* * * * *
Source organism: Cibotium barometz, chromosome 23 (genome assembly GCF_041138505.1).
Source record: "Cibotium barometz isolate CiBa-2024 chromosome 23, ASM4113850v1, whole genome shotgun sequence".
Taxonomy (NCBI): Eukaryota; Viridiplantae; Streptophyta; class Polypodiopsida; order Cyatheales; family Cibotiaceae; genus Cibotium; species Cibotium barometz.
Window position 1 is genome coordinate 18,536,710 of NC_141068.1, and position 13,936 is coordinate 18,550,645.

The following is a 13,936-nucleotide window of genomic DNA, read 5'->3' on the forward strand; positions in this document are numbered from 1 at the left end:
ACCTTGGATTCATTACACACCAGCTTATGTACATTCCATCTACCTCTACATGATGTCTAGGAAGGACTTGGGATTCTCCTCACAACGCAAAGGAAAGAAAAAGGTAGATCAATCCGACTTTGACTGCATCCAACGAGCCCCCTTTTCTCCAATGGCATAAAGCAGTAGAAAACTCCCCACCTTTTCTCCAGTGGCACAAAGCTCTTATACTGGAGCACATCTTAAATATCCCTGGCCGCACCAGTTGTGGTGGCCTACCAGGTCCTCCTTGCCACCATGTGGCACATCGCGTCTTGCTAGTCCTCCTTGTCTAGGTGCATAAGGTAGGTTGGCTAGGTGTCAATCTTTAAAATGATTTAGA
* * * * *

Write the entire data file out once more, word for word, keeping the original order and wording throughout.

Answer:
Source organism: Cibotium barometz, chromosome 23 (genome assembly GCF_041138505.1).
Source record: "Cibotium barometz isolate CiBa-2024 chromosome 23, ASM4113850v1, whole genome shotgun sequence".
Taxonomy (NCBI): Eukaryota; Viridiplantae; Streptophyta; class Polypodiopsida; order Cyatheales; family Cibotiaceae; genus Cibotium; species Cibotium barometz.
Window position 1 is genome coordinate 18,536,710 of NC_141068.1, and position 13,936 is coordinate 18,550,645.

The following is a 13,936-nucleotide window of genomic DNA, read 5'->3' on the forward strand; positions in this document are numbered from 1 at the left end:
ACCTTGGATTCATTACACACCAGCTTATGTACATTCCATCTACCTCTACATGATGTCTAGGAAGGACTTGGGATTCTCCTCACAACGCAAAGGAAAGAAAAAGGTAGATCAATCCGACTTTGACTGCATCCAACGAGCCCCCTTTTCTCCAATGGCATAAAGCAGTAGAAAACTCCCCACCTTTTCTCCAGTGGCACAAAGCTCTTATACTGGAGCACATCTTAAATATCCCTGGCCGCACCAGTTGTGGTGGCCTACCAGGTCCTCCTTGCCACCATGTGGCACATCGCGTCTTGCTAGTCCTCCTTGTCTAGGTGCATAAGGTAGGTTGGCTAGGTGTCAATCTTTAAAATGATTTAGA